is either constructed with an SCR or IGBT/FWD bridge, which will allow a bidirectional
flowof energy. Also theDC-bus can beboosted, which is usually realisedwith IGBTs.
The DC-bus follows the input circuit, and it is either set up as a current or a voltage
source. While the first provides a constant current within the application requirements,
the latter will provide a constant voltage for the output. If the input section cannot
regenerate into themains, it is common to integrate a chopper circuit (dynamic brake) in
the DC-bus. This circuit, also referred to as a brake chopper, dissipates the energy fed
back into the DC-bus from the load using a resistor. Otherwise, in a voltage source
DC-bus for example, the voltage would rise above the maximum rated voltage of the
capacitors and the semiconductors, andmight cause thedestruction of the inverter.
Followed by the DC-bus is the output circuit, which, within the framework of this book,
consists of an IGBT bridge. The purpose of the output section is to convert theDC from
the intermediate section into a voltageand frequency adjustableAC.
To avoid distortion of the mains voltage, filters are placed at the input of the inverter.
These can be realised as passive LC or active combinations integrated into the input
circuitry. The aim is to bring the power factor of the inverter at the mains side to 1 or
close to 1.
Filters at the output side, however, have a different function. Their purpose is to limit
rapid current and voltage gradients originating from the fast switching power
semiconductors of the output section, and thus to minimise the electro-magnetic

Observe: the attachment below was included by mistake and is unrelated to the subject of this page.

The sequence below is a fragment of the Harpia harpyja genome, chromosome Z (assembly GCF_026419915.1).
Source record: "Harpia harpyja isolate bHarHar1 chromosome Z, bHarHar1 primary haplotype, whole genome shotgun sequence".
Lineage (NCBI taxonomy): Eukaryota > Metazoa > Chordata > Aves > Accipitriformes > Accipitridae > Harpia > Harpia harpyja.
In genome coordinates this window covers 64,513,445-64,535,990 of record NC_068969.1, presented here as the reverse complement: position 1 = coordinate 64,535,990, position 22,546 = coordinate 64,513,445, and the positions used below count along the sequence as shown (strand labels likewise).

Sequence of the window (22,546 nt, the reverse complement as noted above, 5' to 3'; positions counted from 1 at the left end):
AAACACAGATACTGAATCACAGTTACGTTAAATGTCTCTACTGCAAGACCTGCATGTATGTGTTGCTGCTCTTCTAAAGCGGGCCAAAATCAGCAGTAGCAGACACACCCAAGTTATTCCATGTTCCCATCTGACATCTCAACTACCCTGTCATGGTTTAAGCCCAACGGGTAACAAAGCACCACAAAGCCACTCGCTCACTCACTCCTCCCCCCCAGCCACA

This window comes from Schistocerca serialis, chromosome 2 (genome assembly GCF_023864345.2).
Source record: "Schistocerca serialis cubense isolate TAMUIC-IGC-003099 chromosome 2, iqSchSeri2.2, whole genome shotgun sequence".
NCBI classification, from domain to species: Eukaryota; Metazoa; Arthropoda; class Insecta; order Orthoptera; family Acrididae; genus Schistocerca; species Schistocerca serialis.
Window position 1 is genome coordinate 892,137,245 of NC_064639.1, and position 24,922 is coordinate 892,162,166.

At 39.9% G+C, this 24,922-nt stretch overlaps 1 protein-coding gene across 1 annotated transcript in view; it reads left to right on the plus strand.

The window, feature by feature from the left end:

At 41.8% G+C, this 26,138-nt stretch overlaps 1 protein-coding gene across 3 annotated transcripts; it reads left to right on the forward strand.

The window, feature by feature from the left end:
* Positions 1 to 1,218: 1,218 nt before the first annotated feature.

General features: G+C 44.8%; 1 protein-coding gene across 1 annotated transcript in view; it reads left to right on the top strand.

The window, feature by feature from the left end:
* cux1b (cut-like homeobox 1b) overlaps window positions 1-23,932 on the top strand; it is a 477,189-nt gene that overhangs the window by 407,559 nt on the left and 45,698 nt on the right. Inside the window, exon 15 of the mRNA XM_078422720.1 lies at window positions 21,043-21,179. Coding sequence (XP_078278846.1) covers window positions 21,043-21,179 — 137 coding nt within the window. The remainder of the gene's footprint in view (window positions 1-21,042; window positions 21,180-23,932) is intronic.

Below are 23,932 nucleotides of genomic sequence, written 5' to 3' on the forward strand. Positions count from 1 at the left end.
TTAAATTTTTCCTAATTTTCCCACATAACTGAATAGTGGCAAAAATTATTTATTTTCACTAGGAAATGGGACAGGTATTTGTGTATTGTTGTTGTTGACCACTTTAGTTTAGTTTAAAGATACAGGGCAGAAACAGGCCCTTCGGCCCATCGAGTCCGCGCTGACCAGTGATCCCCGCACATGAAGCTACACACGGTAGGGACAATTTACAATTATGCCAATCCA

interference. The filters also reduce the displacement currents in motors and cables,
which may lead to problems for the motor insulation and/or the bearings. Further, the
filters protect the power electronic components by reducing the reversal charge
currents. By limiting the voltage gradients
, motors are sufficiently protected against
these problems. The control of the power semiconductors in the input, DC-bus and
output section is done with the appropriate driver units. Usually the drivers are
separately designed for the individual circuits due to the specific application and the
location within the inverter. Aside from the actual control of the power semiconductors,
i.e. turning on SCRs and turning on and off IGBTs, driver units contain more or less
complex protection functions. The protection functions are there to prevent the
destruction of the semiconductor switch in case of a fault. Generally, these protection
functions only work for the associated switch, sometimes for the associated half-bridge
and rarely for the entire output bridge. To shut down the complete inverter, however, is
not the job of the protection function of the driver unit. This is in fact the job of the
control logic. The control logic collects status signals from the driver stage as well as
output signals of selected sensors. Relevant sensors in the inverter are current sensors
which pick up the load current. Also, voltage sensors that monitor the DC-bus voltage
and, depending on the application, keep an eye on the mains voltage. In addition the
temperature is monitored. This is picked up either by sensors buried in the heatsink or
by integrated temperature sensors in the power semiconductor components. The latter
are thermistors (NTC) and IGBTs with integrated temperature sensor. The control logic
evaluates all the existing data and compares it with the set values, which are
determined by an external interface to the user or possibly supervising control logic. The
control of the driver is done according to the stored algorithms in the control logic and
the driver then controls the power section.